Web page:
For the past few weeks, I have seen a commercial on television, that, over time, has come to really annoy me on several levels. It is for the Xfinity programs on cable. In the commercial, a mid twentiesish guy is trying to move house. He calls up his friends, and one by one they either lie to him, ignore him, or simply tell him no when he asks for help. The only person who “helps” is the lady on Xfinity who sets him up with all he needs for his new place. Cable, Internet, etc. is easily moved for him. In the last scene, the guy is sitting all alone, in his new place, he (it is assumed) moved all his stuff into it by himself watching television. No friends in sight.
It bugs me because friends are supposed to help friends. I can’t count the number of times we helped people pack and move. We have hauled sofas that weighed more than a small car, furniture of all shapes and sizes, clothes, dishes, even pets. We moved people in everything from our small Datsun station wagon to huge moving trucks. We, ourselves, have moved so often over the past 40 years, that I am a master at packing and hauling stuff. Everyone pitched in to help as soon as the word went out that help was needed. Generally pizza or Chinese takeaway was provided for the friends and family who showed up and pitched in.
So, what the heck is wrong with those twenty-ish kids who won’t help their friend move? One is at the beach and pretending to be at the office. One is shopping and pretends to be sick. One is playing video games and doesn’t even answer the call, and one just flat out refuses to help. Talk about selfish and self centered! If all those people had jumped in, the moving process would probably have taken less than a day. (We all know that no one ever fully unpacks boxes, we have some that are still taped shut from our move from Hong Kong.) But these, kids just can’t be bothered.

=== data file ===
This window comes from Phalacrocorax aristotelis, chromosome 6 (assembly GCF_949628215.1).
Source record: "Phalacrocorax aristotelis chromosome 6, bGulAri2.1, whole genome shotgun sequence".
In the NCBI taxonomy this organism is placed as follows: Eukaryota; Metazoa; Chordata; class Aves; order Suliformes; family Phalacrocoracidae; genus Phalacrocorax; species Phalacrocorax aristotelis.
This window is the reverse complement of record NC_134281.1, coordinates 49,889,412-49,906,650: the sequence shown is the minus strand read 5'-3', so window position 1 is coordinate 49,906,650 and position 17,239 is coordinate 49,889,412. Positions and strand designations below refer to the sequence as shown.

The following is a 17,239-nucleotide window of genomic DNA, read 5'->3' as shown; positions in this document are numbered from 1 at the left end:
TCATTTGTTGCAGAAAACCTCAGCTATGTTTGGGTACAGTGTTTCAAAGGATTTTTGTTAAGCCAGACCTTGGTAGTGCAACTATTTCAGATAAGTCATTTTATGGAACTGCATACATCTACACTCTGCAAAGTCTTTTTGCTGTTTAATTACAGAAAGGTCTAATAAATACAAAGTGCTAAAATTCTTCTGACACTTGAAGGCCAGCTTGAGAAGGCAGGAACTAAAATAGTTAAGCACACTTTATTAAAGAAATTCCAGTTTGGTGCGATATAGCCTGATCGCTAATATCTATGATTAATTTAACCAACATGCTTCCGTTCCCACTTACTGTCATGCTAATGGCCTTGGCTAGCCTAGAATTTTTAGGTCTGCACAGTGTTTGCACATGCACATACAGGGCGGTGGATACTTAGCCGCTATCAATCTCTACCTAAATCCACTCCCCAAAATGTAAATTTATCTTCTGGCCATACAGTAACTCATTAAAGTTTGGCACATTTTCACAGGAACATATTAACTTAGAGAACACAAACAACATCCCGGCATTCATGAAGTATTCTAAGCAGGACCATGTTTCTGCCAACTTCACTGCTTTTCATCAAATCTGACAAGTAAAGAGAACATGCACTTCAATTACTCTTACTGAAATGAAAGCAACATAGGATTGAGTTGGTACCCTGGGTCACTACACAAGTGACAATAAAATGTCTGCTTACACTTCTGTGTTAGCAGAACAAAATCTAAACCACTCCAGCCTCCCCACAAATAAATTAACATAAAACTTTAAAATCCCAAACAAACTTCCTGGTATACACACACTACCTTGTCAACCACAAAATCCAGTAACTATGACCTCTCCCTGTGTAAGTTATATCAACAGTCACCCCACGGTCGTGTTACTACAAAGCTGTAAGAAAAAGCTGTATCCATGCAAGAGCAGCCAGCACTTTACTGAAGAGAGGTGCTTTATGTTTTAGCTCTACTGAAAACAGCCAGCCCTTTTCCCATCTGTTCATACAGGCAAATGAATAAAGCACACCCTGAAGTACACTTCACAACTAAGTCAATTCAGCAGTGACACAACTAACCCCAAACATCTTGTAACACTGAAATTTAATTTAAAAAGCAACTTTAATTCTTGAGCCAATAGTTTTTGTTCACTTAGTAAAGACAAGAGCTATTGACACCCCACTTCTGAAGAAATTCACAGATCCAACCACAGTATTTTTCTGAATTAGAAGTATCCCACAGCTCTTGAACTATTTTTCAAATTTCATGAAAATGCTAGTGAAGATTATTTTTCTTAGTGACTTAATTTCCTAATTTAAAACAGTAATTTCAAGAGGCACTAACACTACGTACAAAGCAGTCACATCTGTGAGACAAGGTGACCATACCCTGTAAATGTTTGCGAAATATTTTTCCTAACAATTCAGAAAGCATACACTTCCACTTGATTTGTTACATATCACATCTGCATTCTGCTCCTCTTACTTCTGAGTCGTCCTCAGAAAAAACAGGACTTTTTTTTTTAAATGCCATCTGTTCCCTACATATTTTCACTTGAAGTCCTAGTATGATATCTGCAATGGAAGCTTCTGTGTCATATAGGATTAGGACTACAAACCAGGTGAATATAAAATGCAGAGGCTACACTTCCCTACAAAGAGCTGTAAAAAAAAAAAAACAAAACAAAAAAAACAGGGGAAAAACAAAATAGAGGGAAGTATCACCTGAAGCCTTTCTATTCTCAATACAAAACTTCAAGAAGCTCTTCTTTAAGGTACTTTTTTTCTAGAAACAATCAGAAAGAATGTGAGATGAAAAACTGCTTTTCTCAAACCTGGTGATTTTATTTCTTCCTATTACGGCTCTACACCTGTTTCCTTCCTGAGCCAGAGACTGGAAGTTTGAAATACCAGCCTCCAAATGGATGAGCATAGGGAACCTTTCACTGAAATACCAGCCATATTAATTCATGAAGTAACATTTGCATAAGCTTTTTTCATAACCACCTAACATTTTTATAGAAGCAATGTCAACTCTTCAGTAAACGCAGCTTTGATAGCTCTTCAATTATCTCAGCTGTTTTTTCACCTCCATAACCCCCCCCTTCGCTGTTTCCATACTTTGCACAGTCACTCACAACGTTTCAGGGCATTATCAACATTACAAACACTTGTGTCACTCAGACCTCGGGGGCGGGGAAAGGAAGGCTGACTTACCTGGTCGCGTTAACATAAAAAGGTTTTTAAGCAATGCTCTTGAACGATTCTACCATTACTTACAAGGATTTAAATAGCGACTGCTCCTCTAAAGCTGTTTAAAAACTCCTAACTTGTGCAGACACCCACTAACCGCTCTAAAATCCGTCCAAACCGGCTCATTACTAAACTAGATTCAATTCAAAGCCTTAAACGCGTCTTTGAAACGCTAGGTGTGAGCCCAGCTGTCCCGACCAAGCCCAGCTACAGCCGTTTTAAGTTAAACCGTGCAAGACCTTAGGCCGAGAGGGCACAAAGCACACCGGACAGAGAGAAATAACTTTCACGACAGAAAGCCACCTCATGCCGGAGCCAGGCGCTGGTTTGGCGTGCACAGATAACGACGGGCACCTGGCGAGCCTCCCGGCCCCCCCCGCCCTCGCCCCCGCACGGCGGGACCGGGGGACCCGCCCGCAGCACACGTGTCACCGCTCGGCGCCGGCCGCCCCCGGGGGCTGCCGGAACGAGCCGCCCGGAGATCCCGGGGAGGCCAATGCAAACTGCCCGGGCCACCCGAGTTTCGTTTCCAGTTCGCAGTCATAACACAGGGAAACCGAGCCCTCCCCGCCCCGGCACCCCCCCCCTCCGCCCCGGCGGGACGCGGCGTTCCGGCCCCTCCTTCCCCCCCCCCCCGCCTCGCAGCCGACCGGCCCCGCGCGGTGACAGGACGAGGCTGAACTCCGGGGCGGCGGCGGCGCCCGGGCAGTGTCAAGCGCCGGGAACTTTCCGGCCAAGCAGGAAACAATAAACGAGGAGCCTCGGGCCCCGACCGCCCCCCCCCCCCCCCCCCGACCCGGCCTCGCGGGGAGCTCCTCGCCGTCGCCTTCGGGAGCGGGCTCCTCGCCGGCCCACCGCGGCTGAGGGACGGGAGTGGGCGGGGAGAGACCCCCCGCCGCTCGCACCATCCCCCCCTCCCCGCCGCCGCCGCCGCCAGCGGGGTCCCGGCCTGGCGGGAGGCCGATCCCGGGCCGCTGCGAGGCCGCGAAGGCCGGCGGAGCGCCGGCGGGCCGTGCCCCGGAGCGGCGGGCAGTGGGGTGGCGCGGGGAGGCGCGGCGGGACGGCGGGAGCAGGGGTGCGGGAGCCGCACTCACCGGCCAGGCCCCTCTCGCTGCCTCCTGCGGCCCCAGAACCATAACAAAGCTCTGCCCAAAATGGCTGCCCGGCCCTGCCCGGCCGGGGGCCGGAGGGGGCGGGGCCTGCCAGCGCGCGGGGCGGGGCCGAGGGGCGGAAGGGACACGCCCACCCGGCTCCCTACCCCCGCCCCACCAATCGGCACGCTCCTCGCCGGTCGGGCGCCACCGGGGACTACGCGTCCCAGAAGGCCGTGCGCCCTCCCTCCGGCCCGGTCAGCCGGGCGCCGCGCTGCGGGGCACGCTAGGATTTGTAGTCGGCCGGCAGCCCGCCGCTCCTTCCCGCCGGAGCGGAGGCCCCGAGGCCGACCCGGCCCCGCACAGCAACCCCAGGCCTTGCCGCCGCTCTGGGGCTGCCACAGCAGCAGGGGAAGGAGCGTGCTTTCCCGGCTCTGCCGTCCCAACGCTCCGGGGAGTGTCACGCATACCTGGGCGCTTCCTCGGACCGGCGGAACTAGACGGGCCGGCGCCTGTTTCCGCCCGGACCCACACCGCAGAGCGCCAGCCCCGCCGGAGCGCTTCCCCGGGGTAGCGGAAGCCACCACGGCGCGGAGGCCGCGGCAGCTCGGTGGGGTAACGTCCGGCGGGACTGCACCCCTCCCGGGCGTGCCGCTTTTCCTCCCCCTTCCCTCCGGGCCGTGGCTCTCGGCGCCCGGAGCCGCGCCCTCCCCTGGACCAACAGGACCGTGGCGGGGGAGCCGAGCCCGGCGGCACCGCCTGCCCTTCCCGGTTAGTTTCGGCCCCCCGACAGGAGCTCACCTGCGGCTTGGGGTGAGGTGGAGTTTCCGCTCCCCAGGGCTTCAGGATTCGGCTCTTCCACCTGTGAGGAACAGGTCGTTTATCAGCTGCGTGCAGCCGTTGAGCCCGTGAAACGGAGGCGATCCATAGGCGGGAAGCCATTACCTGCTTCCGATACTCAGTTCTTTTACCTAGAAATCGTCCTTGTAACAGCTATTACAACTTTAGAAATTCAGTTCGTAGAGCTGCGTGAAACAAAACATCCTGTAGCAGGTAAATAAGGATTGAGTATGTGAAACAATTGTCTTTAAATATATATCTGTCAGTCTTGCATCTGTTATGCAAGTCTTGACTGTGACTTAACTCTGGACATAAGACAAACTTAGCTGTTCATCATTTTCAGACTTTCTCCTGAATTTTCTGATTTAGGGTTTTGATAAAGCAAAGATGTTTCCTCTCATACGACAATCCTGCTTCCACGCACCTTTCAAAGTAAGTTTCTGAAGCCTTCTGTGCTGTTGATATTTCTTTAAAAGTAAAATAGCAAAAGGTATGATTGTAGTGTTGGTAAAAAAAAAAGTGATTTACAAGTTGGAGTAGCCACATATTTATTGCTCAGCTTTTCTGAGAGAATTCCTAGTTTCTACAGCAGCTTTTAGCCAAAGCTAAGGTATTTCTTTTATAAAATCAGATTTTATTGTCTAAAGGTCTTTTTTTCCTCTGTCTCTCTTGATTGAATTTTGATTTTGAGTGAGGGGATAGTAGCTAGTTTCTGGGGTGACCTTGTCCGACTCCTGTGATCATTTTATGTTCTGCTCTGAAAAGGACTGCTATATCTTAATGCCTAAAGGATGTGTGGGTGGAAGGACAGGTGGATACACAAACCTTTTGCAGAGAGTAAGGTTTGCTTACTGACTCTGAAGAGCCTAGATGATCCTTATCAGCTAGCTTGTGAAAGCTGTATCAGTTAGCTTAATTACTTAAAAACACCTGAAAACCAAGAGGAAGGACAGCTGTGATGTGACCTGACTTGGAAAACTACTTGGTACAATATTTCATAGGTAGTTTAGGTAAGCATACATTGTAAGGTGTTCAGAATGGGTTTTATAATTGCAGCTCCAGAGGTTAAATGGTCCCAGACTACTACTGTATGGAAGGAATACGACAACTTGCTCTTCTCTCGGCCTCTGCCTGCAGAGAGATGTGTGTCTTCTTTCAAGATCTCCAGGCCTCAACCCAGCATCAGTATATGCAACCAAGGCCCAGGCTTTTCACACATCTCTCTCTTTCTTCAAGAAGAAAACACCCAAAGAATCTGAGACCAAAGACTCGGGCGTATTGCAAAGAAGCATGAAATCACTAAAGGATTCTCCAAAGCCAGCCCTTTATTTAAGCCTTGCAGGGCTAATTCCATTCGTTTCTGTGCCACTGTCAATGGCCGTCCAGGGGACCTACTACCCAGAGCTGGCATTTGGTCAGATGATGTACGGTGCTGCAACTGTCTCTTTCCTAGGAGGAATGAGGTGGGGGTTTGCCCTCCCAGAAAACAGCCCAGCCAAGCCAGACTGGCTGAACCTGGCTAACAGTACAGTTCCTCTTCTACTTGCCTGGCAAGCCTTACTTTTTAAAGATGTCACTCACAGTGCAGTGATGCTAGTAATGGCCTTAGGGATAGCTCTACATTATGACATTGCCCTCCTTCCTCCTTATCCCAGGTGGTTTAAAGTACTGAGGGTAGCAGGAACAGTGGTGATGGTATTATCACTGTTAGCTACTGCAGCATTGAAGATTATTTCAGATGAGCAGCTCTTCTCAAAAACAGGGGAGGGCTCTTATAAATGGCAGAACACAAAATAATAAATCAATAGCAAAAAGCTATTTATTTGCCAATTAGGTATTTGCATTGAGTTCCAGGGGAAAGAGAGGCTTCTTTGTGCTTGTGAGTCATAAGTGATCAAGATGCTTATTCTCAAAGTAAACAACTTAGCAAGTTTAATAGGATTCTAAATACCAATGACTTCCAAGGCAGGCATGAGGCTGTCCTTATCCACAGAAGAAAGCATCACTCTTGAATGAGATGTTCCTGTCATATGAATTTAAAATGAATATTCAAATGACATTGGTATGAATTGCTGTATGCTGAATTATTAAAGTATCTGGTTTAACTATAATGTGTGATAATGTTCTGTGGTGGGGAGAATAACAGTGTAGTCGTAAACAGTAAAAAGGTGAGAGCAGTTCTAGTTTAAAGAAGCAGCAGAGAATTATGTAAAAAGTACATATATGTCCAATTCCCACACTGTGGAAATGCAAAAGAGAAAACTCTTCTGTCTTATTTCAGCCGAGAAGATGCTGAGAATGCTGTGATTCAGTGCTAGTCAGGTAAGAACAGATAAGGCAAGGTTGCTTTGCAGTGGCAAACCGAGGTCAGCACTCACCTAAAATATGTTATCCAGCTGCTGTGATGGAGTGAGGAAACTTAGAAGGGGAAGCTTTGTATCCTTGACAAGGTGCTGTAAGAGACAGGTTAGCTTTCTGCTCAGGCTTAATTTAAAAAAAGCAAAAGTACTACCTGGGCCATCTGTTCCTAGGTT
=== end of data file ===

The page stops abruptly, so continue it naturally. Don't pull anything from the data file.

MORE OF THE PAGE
It makes me crazy to see someone need help and no one steps up. When I took Hal to the Urgent Care clinic a few weeks ago, there was a woman in there with a child about three. He was miserably sick, and constantly whining. He wanted to be held, but only if his mom was standing up. He was breaking into a full blown hissy fit, when I finally stepped up and asked the frazzled and frustrated mom if she needed some help. Her jaw dropped, then she stepped back and said, “If you have a miracle, go ahead.” I put on my MOM HAS HAD ENOUGH face, crossed my arms, walked over to the boy and cleared my throat. When he was looking at me, all I said was his name. In a calm, but firm voice. The tears shut off, he ran behind his mother and grabbed her skirt. We heard him in the exam room later when he got a shot. But, for the meantime, he stopped, the mom was thankful, and I could hear myself think again. That mom needed HELP. She was exhausted, overwhelmed, and right at the end of her patience.
I don’t know if I am odd, or what, but I am always offering to help people. Most of the time, they thank me and tell me no, but sometimes they are very grateful someone noticed their need. I sure as heck don’t see that much in the younger set. If they won’t help their friends, they sure as heck won’t help a stranger. Although, having said that, I do live in the South, where manners are vital in social behavior. I am not above asking some tall kid to get something off a shelf for me in the grocery or in a store. And I always thank them.
Last weekend, Hal and I took Addie out for breakfast (becoming a tradition for us now that she is old enough). As I was leaving the restaurant, I fell. Hard. I no sooner hit the ground than I had three guys trying to help me up. Poor Hal had his arms full with Addie, and could only stand there. I was so shaken, that had folks not gathered up my glasses and handbag, I probably would have walked off without them. (I broke my right foot, banged up my bad knee, skinned up my forehead and elbow, and felt like a fool for falling.) After thanking them all, I made my way to the truck and managed to climb in. Some how, I don’t see folks jumping to help others in big cities. They all just whip out their cell phones and start taking photos or filming. I guess people are used to viewing life through a screen. And that really bugs me.
So, I am going to write a letter to Xfinity and tell them they would do people a service by showing everyone agreeing to help the guy move. And to be honest that the darned service guy will be there sometime between Monday and Friday between the hours of nine a.m. and four p.m. Because that bugs me too.